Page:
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Dark Matter Meaning | What is Dark Matter? | NASA

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Dark matter definition is a hypothesized type of matter that is thought to make up about 85% of all matter in the cosmos. Many evidences are present to prove its truth. For the dark matter, the scientists are doing their best to find new facts.

Its presence is hinted at in a number of astronomical measurements, including gravitational phenomena that cannot be explained by established gravity theories unless more matter is present than can be seen.

As a result, most scientists believe that dark matter is prevalent in the universe and has had a significant impact on its structure and evolution.

Because dark matter does not appear to interact with the electromagnetic field, it does not absorb, reflect, or emit electromagnetic radiation, making it difficult to detect.

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There were no galaxies, stars, or planets for the first 150 million years following the Big Bang. The universe was devoid of features.

The first stars appeared as time passed. Galaxies formed when stars collided. Galaxies began to form clumps. The galaxies and all the material in between the galaxies make up those clusters. Clumps of matter collided, and our solar system’s planets began to form around the sun.

Our solar system, galaxies, and clusters of galaxies must all be held together by something. Gravity is the “glue” that holds everything together.

The space between galaxies in some clusters is filled with gas so hot that scientists can’t see it with visible light instruments. Only the gas can be seen.
Vera Rubin and her colleagues from the United States confirmed this result in the 1970s by looking at galactic rotation. They also discovered that individual galaxies, not just clusters, have more mass than what the naked eye can see. The discoveries of Rubin and her colleagues contributed to the acceptance of the concept of dark matter.

Scientists know a lot more about what dark matter isn’t than what it is, though they do have some ideas about what it could be.

Brown dwarfs, or “failed” stars that never ignited due to a lack of mass, could constitute dark matter. White dwarfs, the nuclei of tiny to medium-sized stars that have died, could be dark matter.

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However, problems exist with each of these suggestions. Scientists have strong evidence there aren’t enough brown dwarfs or white dwarfs to account for all the dark matter. Black holes and neutron stars, too, are rare.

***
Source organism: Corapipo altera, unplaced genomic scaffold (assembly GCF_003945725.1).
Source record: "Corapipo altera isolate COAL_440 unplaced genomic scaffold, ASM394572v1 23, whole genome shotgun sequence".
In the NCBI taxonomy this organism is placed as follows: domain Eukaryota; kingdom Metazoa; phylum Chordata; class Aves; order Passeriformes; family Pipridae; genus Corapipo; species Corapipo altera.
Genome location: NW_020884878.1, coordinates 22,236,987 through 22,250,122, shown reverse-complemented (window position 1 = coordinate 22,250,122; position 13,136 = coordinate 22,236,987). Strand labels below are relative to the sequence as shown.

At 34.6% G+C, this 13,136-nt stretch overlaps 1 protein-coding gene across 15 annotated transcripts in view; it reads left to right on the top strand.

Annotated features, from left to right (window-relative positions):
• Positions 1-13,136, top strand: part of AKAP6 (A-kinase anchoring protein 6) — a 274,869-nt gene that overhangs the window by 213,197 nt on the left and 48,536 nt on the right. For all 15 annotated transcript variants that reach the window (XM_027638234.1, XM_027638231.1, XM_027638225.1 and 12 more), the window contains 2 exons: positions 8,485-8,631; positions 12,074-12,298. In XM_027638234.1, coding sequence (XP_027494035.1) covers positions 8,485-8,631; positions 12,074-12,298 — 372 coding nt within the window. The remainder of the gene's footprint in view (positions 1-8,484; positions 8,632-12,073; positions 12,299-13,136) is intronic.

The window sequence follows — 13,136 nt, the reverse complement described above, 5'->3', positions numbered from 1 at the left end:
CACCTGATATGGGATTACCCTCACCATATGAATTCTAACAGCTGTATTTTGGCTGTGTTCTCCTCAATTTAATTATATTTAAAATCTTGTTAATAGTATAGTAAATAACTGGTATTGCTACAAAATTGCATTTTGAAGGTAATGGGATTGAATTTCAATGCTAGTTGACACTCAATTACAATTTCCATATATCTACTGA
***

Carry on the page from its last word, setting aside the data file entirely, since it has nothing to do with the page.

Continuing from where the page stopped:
Dark matter may not be made up of the matter we are familiar with at all. The matter that makes up dark matter could different. It may be filled with particles predicted by theory but that scientists have yet to observe.

Because scientists can’t see dark matter directly, they have found other ways to investigate it. We can use indirect ways to study things, like looking at a shadow and making an educated guess about what’s casting the shadow. One way scientists indirectly study dark matter is by using gravitational lensing.

Light going through a gravitational lens is similar to light going through an optical lens: It gets bent. When light from distant stars passes through a galaxy or cluster, the gravity of the matter present in the galaxy or cluster causes the light to bend. As a result, the light looks like it is coming from somewhere else rather than from its actual origin. The amount of bending helps scientists learn about the dark matter present. Many NASA scientists use the Hubble Space Telescope to observe gravitational ensuing.

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In addition to these indirect ways, scientists at NASA think they have a direct way to detect dark matter using the Fermi Gamma-Ray Space Telescope. This telescope looks at gamma rays, the highest energy form of light.

When two dark matter particles crash into each other, they might release a gamma ray. The Fermi Telescope could theoretically detect these collisions, which would appear as a burst of a gamma ray in the sky. Because Fermi has not been in space very long, scientists do not yet have enough data to form conclusions.

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